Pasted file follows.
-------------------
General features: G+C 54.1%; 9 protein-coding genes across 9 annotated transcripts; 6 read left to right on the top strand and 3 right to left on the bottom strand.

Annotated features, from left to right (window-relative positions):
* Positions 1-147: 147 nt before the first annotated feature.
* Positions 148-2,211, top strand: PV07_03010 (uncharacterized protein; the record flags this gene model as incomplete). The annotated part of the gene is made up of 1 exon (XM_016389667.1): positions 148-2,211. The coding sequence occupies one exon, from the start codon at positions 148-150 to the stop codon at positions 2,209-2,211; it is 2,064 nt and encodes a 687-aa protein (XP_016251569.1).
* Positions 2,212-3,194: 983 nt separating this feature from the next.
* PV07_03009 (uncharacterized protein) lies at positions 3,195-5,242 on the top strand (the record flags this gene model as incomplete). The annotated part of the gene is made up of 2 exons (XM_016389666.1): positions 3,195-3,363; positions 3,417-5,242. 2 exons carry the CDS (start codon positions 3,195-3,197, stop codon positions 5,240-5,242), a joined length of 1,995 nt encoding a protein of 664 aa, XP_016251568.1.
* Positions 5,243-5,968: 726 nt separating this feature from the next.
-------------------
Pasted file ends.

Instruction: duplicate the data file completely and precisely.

General features: G+C 54.1%; 9 protein-coding genes across 9 annotated transcripts; 6 read left to right on the top strand and 3 right to left on the bottom strand.

Annotated features, from left to right (window-relative positions):
* Positions 1-147: 147 nt before the first annotated feature.
* Positions 148-2,211, top strand: PV07_03010 (uncharacterized protein; the record flags this gene model as incomplete). The annotated part of the gene is made up of 1 exon (XM_016389667.1): positions 148-2,211. The coding sequence occupies one exon, from the start codon at positions 148-150 to the stop codon at positions 2,209-2,211; it is 2,064 nt and encodes a 687-aa protein (XP_016251569.1).
* Positions 2,212-3,194: 983 nt separating this feature from the next.
* PV07_03009 (uncharacterized protein) lies at positions 3,195-5,242 on the top strand (the record flags this gene model as incomplete). The annotated part of the gene is made up of 2 exons (XM_016389666.1): positions 3,195-3,363; positions 3,417-5,242. 2 exons carry the CDS (start codon positions 3,195-3,197, stop codon positions 5,240-5,242), a joined length of 1,995 nt encoding a protein of 664 aa, XP_016251568.1.
* Positions 5,243-5,968: 726 nt separating this feature from the next.